06/25/2014 10:25 am ET Updated Aug 25, 2014

Libel: Developing a 'Thick Skin'

In 1964 -- yes, it was 50 years ago -- the U.S. Supreme Court decided New York Times v. Sullivan (376 U.S. 254 (1964)). To be sure, it was a great victory for the First Amendment when the Court held that a public official could not sue for libel unless he could prove that the defendant who libeled him did so with "actual malice," i.e., with knowledge that the statement was false or with reckless disregard of whether it was false. In awarding a victory to the "good guys," including the New York Times which published an advertisement condemning alleged racist conduct by Montgomery, Alabama police officials, the Court considered the case "against the background of a profound national commitment to the principle that debate on public issues should be uninhibited, robust and wide-open, and that it may well include vehement, caustic and sometimes unpleasantly sharp attacks on government and public officials."

What gets lost in the fog of legal history, however, is that the advertisement Sullivan complained about actually did contain false statements, some of which probably would have been actionable had he not been Montgomery's Commissioner of Public Affairs in charge of, among others, its Police Department. For the Sullivan Supreme Court, it was simply the price we pay for leading a public life in a free society -- absent actual malice, libel suits by public officials will fail. And for practical purposes, given such an imposing standard as "actual malice," it has become virtually impossible for a public official (or even public figure, as the Court would later hold) to successfully sustain a libel complaint.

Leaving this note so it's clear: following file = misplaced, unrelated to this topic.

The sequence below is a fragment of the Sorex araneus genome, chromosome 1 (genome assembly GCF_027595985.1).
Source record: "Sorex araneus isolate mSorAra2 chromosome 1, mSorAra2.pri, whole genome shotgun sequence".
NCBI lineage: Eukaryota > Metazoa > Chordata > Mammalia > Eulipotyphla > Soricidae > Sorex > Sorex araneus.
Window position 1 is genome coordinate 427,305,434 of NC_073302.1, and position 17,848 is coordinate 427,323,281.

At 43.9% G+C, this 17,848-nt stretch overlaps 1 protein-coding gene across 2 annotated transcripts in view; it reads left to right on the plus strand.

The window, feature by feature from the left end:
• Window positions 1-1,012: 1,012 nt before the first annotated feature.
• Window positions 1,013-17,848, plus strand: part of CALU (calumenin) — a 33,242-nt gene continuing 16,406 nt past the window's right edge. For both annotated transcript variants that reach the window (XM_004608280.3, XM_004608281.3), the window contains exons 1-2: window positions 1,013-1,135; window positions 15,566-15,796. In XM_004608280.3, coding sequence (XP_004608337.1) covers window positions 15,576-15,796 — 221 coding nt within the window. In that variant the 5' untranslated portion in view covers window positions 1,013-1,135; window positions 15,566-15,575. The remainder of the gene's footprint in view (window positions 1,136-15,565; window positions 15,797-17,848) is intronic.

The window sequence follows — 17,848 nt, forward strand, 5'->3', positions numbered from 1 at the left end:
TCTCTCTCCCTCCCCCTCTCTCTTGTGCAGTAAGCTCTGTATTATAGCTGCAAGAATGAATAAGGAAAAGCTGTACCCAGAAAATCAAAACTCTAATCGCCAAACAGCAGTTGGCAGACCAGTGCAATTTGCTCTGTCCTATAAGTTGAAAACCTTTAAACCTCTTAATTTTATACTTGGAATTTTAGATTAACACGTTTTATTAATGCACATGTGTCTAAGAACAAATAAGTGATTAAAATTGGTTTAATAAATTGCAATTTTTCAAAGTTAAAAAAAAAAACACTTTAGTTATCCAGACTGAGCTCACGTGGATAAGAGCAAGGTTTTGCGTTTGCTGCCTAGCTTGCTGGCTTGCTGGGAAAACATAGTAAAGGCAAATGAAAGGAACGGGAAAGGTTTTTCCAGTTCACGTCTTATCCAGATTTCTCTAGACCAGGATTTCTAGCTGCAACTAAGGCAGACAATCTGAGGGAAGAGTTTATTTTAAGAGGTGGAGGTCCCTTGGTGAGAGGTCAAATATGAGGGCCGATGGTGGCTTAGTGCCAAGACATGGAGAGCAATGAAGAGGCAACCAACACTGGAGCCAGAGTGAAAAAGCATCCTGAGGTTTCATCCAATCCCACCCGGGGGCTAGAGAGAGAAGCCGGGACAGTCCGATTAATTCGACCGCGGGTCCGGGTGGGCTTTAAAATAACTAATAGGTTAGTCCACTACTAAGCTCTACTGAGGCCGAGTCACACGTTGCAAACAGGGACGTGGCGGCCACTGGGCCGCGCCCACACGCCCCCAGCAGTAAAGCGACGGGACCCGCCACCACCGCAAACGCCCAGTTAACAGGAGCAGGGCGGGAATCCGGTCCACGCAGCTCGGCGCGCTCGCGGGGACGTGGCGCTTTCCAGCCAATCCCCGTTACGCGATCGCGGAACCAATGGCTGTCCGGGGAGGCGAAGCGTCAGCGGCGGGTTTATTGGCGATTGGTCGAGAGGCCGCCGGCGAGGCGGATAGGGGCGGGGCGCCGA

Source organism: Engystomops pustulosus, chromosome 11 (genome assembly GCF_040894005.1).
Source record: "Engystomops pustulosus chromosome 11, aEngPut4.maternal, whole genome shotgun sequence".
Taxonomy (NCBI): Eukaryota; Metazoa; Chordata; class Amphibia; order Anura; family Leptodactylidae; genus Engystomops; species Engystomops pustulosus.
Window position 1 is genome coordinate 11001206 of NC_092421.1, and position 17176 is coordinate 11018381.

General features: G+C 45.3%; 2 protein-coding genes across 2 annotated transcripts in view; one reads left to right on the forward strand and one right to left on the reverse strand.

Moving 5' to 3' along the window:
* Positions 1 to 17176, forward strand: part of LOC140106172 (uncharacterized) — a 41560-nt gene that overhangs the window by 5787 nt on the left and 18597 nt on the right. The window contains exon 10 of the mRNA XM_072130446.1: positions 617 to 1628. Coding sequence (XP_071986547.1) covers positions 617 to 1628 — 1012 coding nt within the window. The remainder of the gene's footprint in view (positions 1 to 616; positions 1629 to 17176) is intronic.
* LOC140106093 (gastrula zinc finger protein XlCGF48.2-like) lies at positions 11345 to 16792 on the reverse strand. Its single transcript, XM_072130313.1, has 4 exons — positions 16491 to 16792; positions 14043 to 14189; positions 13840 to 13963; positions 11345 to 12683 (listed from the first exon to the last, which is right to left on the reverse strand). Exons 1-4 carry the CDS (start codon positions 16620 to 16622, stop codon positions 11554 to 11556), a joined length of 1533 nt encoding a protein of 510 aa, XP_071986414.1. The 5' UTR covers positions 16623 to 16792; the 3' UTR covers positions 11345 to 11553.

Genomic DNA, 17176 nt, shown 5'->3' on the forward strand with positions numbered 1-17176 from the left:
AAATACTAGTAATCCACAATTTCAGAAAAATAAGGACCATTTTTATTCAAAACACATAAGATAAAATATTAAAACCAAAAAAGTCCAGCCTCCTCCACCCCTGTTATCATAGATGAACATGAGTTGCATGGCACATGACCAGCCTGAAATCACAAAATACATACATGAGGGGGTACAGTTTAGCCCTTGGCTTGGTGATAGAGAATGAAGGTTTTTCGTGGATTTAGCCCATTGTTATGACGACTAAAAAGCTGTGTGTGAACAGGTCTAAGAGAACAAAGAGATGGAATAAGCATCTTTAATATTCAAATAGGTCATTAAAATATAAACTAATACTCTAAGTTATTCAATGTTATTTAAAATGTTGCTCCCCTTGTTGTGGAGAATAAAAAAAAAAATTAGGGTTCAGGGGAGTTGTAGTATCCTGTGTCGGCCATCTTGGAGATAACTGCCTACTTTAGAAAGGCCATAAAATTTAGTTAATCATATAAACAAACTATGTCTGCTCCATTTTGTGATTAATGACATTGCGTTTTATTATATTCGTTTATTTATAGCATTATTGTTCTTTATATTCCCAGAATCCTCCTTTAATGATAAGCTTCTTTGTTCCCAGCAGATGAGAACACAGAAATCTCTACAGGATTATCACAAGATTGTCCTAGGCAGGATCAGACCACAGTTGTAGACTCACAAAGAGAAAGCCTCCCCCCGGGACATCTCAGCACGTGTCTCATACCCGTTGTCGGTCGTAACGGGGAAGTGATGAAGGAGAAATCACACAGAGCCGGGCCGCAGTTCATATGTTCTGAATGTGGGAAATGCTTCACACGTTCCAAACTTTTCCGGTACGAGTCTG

Last week, in Susan B. Anthony List v. Driehaus (__ U.S. __, No. 13-193, dec. June 16, 2014) the Court unanimously -- with all judges signing onto an opinion written by Justice Clarence Thomas -- may have taken Sullivan up a notch, albeit on a procedural issue. And this time it is the conservatives who demand their right to free speech.

Somewhat astonishingly, and it really is hard to believe, there is actually a statute on the books in Ohio, whether enforced or not, that makes it a crime -- yes, a crime -- to "make a false statement concerning the voting record of a candidate or public official" or to disseminate false statements concerning a candidate, knowingly or with reckless disregard as to its truth. And the penalty for violating the law -- up to six months imprisonment for a first offense.

It seems that a conservative anti-abortion group, the Susan B. Anthony List (the "SBA List") wanted to see just how far the law would stretch. It sought to post the following message on a billboard, referring to a then-Congressman running for reelection: "Shame on Steve Driehaus! Driehaus voted FOR taxpayer-funded abortion." The "taxpayer funded abortion"? -- Driehaus voted in favor of the Affordable Care Act.

The billboard company refused to display the sign when Driehaus threatened to sue. He then made a complaint against the SBA List under Ohio's law, and an interim decision found that there was "probable cause" that the SBA List was in violation of the law. But the SBA List -- which wanted to post similar ads challenging other candidates who voted in favor of Obamacare -- sued in federal court to invalidate Ohio's law on First Amendment grounds. Although the case turned on procedural issues, and the SBA List's challenge to the statute must now wend its way through Ohio's federal courts, the Supreme Court found that the SBA List had the right to challenge the law.